And I would like to give some unsolicited advice, said in as civil way possible - you are not the consistory of all information, knowledge, wisdom, and opinion. You represent but one opinion and one mindset. Do not apply your obsessive tendencies to pair me, on every subject, with Obama, the liberals, or any other one of your dirty cuss words. You will note I never mentioned Obama in my comment - you were the one to do that.

You are free to make your own assessment of the facts and my comments. But if you are only interested in disparaging me with silly attacks, whose sole attempt is to browbeat me into submission, or worse yet, hurl slanderous lies at me in order to bolster your opinion, it will stop now.


1. Fair enough - if you were not replying to my comment, and you do not disagree that Chrysler treated its salaried employees more harshly than its union employees, then we agree and I regret characterizing your comment as fog and smoke.

2. You stated as fact that "Nearly all the government loans plus interest have been paid back." Knowing this was false, I simply searched for losses from auto bailout to get the actual numbers, and from the plethora of sites showing the taxpayer had significant losses from the auto bailouts in general, and Chrysler in particular, I chose the New York Times, one of your favorite sources.

3. I question why that statement would even be made about an article on freezing pensions other than to imply that the Obama decison to upend normal bankruptcy processes and buy majority shares in the auto companies was a good policy decison, since not only were the loans paid back, but with interest? Was there another purpose?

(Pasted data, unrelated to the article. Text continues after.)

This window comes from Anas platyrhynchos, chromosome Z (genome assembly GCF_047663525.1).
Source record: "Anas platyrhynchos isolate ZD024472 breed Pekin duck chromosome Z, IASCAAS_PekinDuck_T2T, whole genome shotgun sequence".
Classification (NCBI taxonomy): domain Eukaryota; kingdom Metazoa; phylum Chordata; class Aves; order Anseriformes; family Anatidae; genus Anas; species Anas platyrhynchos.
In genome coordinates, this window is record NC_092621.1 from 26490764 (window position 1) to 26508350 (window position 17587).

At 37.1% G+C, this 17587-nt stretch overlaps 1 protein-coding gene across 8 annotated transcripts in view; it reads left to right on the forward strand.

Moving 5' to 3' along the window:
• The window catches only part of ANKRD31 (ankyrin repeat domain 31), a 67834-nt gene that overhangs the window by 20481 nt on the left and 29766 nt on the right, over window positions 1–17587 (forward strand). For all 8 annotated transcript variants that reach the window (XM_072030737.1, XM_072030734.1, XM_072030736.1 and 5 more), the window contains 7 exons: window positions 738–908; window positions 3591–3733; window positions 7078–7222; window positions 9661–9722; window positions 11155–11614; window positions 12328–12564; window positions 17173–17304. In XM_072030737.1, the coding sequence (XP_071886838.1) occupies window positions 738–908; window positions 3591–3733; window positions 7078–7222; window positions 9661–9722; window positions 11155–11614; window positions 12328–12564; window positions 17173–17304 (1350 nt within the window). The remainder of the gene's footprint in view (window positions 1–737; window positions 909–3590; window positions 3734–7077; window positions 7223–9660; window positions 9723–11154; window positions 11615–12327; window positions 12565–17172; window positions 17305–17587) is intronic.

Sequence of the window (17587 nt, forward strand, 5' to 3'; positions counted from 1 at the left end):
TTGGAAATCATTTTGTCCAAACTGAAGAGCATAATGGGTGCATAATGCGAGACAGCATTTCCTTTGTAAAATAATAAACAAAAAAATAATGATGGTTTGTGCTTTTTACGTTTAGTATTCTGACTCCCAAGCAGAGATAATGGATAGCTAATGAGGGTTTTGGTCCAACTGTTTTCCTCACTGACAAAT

3. I respectfully suggest that the best way to avoid being called out for citing as fact something that is inaccurate is simply to stop citing as fact things that are inaccurate; you are entitled to your own opinions but not your own facts. As much as I enjoy our sparring, and learning things in the process, facts is facts and there is no learning going on when facts are mis-stated.


I was most interested in the Defined Benefit/Defined Contribution aspect of the article. Truth be told, I didn't even read over the comments last night before I wrote my comment.

Neither unions, GM, Obama, nor the government auto loan program were the focus of my comments. I was looking at the fact that Chrysler has made a strong comeback, is making tidy profits, gaining market share, and "has paid back the government loans six year early", according to it's CEO, thanks to the government loan program when they were in the throes of bankruptcy, and then Chrysler rewards their employees (i.e. taxpayers - the source of the government loans) by freezing pension plans and instituting the much-favored corporate promoted Defined Contribution pension plan.